The United States has started to reduce its number of troops in Iraq following Baghdad’s victory over ISIS last year, according to an Iraqi government spokesman and western contractors.
An Iraqi government spokesman confirmed that the drawdown had begun to the Associated Press on Monday, although he stated that it was still in the early stages and would take some time. According to contractors at a U.S.-led coalition base in Iraq, dozens of troops along with weapons and equipment have been flown out of the country on daily flights to Afghanistan over the past week.
“The battle against Daesh has ended, and so the level of the American presence will be reduced,” the Iraqi government spokesman told the Associated Press reporter. Daesh is the pejorative Arabic acronym for ISIS.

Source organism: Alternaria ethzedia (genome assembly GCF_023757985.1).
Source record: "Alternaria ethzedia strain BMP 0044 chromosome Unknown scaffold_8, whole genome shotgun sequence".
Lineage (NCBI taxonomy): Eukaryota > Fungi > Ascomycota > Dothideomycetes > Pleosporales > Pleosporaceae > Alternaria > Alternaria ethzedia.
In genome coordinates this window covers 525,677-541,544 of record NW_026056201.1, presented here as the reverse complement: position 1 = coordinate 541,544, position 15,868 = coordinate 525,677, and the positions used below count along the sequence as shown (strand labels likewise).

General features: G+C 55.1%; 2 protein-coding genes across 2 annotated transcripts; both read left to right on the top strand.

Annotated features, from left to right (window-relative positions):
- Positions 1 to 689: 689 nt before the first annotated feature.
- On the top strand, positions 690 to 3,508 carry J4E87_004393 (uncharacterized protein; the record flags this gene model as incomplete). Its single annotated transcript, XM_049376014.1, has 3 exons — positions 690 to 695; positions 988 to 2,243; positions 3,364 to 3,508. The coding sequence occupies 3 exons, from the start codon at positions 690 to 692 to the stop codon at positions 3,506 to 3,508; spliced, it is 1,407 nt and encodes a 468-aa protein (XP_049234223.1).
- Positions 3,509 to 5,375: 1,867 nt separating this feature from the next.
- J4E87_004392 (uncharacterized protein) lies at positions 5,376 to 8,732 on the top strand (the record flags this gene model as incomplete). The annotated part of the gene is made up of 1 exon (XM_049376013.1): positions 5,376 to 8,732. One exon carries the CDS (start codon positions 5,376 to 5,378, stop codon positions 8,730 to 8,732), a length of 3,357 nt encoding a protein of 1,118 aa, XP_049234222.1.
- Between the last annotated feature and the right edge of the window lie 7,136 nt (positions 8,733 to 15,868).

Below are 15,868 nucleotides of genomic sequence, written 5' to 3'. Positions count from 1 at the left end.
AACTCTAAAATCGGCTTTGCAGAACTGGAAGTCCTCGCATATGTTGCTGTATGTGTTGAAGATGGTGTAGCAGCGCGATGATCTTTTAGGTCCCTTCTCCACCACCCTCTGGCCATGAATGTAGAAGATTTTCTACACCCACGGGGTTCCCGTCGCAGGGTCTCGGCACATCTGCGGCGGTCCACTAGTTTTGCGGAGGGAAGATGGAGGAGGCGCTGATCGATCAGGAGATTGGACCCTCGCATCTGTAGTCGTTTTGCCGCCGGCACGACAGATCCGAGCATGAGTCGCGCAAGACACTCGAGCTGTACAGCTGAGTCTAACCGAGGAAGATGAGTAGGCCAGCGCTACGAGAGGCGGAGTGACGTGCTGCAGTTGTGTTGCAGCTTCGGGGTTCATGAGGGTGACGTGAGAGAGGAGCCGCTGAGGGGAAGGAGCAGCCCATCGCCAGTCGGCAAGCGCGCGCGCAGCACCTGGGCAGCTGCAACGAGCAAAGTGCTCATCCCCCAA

The drawdown will be the first reduction in American troops in Iraq since the fight against ISIS started three years ago. The Associated Press also reported that eventually 60 percent of American troops in the country would be withdrawn.
When asked for comment, Operation Inherent Resolve spokesman Col. Ryan Dillon told the AP that “continued coalition presence in Iraq will be conditions-based, proportional to the need and in coordination with the government of Iraq.”
At the height of occupation in 2014, ISIS controlled almost a third of Iraqi territory, but in December Iraq declared victory over the terrorist faction, reclaiming the last areas along the border with Syria.
A Pentagon report in December stated that there were 8,892 U.S. troops in the country. At a press briefing last month, U.S. Marine Corps Brig. Gen. James Glynn said that the U.S. would continue to support Iraqi forces, but that there would likely be a shift in “capabilities.”